Let’s examine these methods and show how spoiled I am, along with other groov View users.

By the way, if you want to see the turbine page I am referring to here in this blog, log into demo.groov.com with the following credentials: username: trial, password: opto22.

In this screenshot, the red box highlights the top part of a typical stash area.

Off Canvas. The stash area is on the right of every groov View page, visible only when you are in Build mode, and its use is exactly as per its name. You stash any elements you don’t want to show on that screen size view. Everything in the dotted stash area is simply not displayed to the end-user when they interact with that web page in View mode.

The stash area is there for both views, so I can select exactly which gadgets are shown to the operator for any size device. In this case, I decided that the mobile user did not need to see the PLC Data Trend or the station number, so I just moved them off to the side, and thus stashed them.

My tip here is mobile first. Start your design process with the smaller “Handheld” screen. What critical graphical elements must be on this small screen to monitor and control your process? What order, top to bottom, do they need to be in?

Once you have those locked in, you can add the nice-to-have elements (or gadgets) that help flesh out the bigger picture when you're in front of a larger browser window.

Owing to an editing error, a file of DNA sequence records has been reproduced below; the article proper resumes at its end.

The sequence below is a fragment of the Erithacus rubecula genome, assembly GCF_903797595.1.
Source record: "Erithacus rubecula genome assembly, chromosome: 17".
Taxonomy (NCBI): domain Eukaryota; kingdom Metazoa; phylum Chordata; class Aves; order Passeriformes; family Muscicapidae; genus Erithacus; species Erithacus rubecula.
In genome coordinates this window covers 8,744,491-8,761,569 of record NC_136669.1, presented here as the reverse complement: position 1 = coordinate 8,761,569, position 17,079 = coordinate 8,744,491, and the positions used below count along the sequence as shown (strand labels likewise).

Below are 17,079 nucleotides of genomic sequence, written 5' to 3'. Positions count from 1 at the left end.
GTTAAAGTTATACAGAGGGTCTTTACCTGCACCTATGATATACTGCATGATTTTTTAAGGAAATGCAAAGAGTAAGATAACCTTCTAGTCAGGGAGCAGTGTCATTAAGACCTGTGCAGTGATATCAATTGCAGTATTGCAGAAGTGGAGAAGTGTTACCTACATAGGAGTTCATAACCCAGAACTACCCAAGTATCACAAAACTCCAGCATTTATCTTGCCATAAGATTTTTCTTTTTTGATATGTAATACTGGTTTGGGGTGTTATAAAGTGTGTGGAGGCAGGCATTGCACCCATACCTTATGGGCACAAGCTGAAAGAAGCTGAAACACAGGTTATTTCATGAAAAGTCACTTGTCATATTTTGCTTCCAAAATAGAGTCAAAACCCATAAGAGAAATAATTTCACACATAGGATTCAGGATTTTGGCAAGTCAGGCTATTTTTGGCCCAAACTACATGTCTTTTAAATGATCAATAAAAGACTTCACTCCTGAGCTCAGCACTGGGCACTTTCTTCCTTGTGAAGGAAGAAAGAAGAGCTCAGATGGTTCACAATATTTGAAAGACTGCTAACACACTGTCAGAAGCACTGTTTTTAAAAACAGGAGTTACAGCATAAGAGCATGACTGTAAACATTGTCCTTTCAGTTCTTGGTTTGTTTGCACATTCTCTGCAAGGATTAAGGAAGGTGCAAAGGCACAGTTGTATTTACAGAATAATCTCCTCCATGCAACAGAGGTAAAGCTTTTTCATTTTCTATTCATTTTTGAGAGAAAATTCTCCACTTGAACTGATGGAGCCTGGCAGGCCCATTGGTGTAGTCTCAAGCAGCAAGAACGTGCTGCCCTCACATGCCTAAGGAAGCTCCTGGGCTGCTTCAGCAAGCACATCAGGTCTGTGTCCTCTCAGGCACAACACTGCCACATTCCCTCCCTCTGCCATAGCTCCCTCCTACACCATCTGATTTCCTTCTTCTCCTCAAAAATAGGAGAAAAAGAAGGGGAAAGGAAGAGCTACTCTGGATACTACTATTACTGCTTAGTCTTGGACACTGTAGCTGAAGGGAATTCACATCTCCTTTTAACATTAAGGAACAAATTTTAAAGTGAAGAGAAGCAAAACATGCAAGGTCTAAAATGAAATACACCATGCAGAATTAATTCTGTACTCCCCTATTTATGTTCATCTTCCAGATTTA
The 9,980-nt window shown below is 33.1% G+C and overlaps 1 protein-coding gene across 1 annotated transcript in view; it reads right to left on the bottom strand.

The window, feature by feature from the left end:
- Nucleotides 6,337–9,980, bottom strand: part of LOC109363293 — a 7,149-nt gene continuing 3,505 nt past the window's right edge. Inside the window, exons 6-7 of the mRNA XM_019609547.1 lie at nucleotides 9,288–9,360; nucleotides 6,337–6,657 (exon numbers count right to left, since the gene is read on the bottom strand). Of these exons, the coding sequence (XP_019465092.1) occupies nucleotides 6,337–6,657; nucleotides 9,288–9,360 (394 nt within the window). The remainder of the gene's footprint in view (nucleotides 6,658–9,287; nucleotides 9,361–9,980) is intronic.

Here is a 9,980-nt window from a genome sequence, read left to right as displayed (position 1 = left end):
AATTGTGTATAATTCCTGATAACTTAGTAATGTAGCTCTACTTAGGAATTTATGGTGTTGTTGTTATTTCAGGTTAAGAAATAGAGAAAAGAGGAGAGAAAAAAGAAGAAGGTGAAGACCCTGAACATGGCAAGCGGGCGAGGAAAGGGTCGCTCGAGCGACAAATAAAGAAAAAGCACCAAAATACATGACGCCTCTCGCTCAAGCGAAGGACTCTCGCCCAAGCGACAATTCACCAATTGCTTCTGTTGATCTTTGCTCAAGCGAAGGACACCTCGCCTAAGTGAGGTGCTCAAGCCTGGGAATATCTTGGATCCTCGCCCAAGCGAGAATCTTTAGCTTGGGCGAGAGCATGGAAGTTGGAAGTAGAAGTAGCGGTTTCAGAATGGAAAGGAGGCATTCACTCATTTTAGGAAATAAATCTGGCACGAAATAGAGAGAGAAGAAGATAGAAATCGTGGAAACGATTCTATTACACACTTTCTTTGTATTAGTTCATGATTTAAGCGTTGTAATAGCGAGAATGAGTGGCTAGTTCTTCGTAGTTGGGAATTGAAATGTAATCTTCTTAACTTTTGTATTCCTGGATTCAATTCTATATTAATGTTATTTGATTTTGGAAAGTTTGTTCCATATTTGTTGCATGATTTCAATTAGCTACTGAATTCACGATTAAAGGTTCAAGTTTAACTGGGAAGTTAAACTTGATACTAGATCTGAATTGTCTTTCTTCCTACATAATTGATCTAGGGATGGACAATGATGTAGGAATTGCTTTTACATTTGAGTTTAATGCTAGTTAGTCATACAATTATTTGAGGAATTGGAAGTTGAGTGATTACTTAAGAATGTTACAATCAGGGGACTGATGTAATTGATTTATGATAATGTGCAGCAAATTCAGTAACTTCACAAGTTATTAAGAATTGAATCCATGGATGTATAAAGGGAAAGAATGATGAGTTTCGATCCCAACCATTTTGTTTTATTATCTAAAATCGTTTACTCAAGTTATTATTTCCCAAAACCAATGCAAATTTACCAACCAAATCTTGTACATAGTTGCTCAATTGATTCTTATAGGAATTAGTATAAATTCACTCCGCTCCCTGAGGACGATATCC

Reminder: You can use the front display of the groov EPIC to view any mobile page in your groov View project. This is a compelling feature that a LOT of customers use to great effect.

Fluid Design. groov View uses SVG (scalable vector graphics) extensively. As such, every element on the screen just seamlessly grows and shrinks with zero pixelation! iPhones with retina display resolution, to large 70-inch LED TVs/monitors, and everything else.

I started at full-screen width on my 4K monitor to make the animated GIF below and resized the browser to a smartphone-sized box.


If you missed the gif the first time, refresh this blog webpage to see it play again—it plays twice and then stops.

The compressed gif is a bit jerky, but you get the idea. Every single object—from the text objects to the turbine image to the trend to the live camera view—scales smoothly for the different browser viewport sizes. And remember, I did not have to write a single CSS section to make any of this happen!